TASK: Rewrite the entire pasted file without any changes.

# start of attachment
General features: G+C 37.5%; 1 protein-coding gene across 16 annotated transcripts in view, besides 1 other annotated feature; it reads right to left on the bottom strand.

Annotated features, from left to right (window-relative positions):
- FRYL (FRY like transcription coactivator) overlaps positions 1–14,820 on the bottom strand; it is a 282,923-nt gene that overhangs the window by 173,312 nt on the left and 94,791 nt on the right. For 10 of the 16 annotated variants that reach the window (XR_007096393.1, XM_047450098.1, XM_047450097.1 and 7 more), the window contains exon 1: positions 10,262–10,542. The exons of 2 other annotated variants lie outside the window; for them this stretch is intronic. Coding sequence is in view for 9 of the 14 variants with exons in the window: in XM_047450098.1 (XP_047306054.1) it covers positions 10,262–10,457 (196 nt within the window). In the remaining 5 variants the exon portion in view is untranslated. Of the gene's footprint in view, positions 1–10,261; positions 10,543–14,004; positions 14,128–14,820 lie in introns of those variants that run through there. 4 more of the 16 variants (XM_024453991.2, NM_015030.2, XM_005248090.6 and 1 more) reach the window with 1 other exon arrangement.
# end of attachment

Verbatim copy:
General features: G+C 37.5%; 1 protein-coding gene across 16 annotated transcripts in view, besides 1 other annotated feature; it reads right to left on the bottom strand.

Annotated features, from left to right (window-relative positions):
- FRYL (FRY like transcription coactivator) overlaps positions 1–14,820 on the bottom strand; it is a 282,923-nt gene that overhangs the window by 173,312 nt on the left and 94,791 nt on the right. For 10 of the 16 annotated variants that reach the window (XR_007096393.1, XM_047450098.1, XM_047450097.1 and 7 more), the window contains exon 1: positions 10,262–10,542. The exons of 2 other annotated variants lie outside the window; for them this stretch is intronic. Coding sequence is in view for 9 of the 14 variants with exons in the window: in XM_047450098.1 (XP_047306054.1) it covers positions 10,262–10,457 (196 nt within the window). In the remaining 5 variants the exon portion in view is untranslated. Of the gene's footprint in view, positions 1–10,261; positions 10,543–14,004; positions 14,128–14,820 lie in introns of those variants that run through there. 4 more of the 16 variants (XM_024453991.2, NM_015030.2, XM_005248090.6 and 1 more) reach the window with 1 other exon arrangement.